Surrounded by a multitude of evidence that raising the federal minimum wage to $15 is an irresponsible, job-killing idea, some politicians seem to hold onto any argument they can find in favor of dramatic wage increases.
One such idea is the federal minimum wage should be tied to labor productivity rates. Prominent Democrats including Sen. Elizabeth Warren and Rep. Alexandria Ocasio-Cortez and other activists have suggested the federal minimum wage be raised to $22 per hour or more to match rises in productivity in the last decade.
That may sound appealing, until productivity rates decline.
This month, the Bureau of Labor Statistics (BLS) released its data on labor productivity in the first quarter of 2022 – and called it “the largest decline in quarterly productivity since the third quarter of 1947.” Labor productivity is tied to various industry and economic factors, and therefore can fluctuate depending on economic cycle conditions.
This one-size-fits-all productivity argument doesn’t make much sense in reality, and the calculation done by Warren and others is misleading.
Labor productivity nationwide in all industries has grown substantially over the last several decades (83% since 1990), largely due to automation and technology advancement such as computer applications.
On the other hand, the food services industry employs the majority (59%) of minimum wage earners, and yet labor productivity in these industries has been much more stagnant, given their inherent human labor intensive properties.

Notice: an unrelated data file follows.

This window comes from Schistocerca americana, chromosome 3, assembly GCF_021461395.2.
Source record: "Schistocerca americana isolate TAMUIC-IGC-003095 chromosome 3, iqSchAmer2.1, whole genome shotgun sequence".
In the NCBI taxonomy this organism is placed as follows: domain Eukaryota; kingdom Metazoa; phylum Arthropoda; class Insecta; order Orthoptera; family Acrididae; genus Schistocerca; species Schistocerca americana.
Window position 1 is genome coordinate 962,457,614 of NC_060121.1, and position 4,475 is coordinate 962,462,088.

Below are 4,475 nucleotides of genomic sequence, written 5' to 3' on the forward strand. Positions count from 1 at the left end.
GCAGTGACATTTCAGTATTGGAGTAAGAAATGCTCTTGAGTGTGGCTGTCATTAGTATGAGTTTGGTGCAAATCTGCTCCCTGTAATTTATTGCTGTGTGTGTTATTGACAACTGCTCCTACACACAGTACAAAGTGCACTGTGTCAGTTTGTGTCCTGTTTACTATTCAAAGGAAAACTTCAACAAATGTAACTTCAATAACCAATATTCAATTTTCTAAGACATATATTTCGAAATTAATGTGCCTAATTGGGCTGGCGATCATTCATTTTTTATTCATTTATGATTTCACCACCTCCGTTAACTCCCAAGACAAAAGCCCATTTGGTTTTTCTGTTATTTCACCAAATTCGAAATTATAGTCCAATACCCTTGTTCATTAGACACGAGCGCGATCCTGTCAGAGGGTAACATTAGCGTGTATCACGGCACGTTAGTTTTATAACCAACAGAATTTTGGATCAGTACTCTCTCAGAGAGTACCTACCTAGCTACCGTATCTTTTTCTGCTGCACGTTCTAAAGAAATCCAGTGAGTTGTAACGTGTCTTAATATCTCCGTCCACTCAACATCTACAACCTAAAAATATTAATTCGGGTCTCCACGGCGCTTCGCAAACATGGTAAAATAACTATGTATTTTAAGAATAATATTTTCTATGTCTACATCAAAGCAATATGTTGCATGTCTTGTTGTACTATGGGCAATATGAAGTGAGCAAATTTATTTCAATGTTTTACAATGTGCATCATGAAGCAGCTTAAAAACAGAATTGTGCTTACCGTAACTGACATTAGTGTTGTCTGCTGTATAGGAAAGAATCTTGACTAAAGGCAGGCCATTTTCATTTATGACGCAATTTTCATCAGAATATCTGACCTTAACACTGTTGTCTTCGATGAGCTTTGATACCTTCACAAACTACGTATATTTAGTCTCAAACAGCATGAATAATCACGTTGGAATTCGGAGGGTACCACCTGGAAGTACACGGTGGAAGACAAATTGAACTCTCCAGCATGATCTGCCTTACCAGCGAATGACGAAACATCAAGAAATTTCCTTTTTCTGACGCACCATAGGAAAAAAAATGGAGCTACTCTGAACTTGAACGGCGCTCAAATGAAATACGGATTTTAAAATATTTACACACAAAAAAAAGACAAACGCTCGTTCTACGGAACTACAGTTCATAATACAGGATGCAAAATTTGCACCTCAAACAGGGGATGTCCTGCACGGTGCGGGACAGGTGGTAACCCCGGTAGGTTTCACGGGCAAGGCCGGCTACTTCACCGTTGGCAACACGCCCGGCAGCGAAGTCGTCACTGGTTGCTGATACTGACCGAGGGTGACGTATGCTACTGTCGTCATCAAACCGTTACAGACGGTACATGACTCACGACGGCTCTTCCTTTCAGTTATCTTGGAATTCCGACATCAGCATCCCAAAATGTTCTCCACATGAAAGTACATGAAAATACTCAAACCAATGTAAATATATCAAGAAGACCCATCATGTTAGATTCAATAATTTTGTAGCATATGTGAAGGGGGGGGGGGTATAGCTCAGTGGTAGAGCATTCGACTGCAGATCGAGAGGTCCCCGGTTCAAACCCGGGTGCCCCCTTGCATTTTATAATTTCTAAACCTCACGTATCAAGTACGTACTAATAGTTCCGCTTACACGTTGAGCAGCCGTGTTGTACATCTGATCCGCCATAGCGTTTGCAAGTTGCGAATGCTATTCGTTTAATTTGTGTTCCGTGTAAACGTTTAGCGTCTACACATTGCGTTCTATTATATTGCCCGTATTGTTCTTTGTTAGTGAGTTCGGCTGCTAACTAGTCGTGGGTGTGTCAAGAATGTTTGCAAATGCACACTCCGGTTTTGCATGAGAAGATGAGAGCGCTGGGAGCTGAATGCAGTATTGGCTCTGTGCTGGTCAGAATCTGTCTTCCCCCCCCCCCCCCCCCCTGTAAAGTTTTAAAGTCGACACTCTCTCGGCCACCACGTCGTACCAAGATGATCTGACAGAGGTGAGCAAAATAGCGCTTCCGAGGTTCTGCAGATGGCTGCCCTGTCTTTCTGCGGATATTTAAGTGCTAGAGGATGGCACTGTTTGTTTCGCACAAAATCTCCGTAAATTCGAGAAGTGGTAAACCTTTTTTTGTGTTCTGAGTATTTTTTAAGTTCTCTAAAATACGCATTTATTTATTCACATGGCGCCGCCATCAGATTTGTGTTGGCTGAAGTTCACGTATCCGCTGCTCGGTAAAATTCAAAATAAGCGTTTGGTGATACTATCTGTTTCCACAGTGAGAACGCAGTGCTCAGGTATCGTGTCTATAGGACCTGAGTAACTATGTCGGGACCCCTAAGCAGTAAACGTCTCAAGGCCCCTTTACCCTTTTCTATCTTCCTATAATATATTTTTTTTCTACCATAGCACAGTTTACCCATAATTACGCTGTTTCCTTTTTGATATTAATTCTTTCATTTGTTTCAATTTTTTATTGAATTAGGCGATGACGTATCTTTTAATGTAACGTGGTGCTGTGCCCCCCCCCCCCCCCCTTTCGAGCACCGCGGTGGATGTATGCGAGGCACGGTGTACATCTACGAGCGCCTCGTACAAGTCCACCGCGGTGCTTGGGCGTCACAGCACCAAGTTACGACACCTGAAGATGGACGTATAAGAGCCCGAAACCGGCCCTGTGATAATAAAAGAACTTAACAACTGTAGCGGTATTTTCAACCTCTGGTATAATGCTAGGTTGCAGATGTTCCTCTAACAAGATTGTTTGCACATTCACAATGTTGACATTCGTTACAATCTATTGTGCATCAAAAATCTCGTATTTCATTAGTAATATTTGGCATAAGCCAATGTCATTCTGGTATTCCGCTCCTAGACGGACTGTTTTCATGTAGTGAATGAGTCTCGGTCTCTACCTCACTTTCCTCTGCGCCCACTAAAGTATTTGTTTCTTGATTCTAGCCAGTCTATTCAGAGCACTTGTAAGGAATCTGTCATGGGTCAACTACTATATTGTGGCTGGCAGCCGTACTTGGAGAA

In reality, the labor productivity of the food services industry employing the majority of minimum wage earners has only increased by 5% since 2009, when the federal minimum wage was last raised up to its current $7.25 hourly rate. If we took Warren and Ocasio-Cortez’s advice back then, the adjusted value today would only equal about $7.62 per hour – not $22.
Based on the trends of the last three decades, there is no precedent for raising minimum wage mandates anywhere in the double digits, let alone Warren’s whopping $22 per hour figure. A recent survey of American economists found that in addition to a majority opposing a $15 federal minimum wage, 43% believe it should be set at or below the current rate of $7.25 per hour.
Why? The bulk of economic evidence shows steep minimum wage hikes squeeze employers by drastically driving up operation costs, which forces them to reduce jobs and hours at their businesses.
When employers can raise wages on their own according to their operation structures, employees can experience higher wages that stick.
Lawmakers should listen to the economists instead of trying to tie the federal minimum wage to unrelated, unrealistic trends.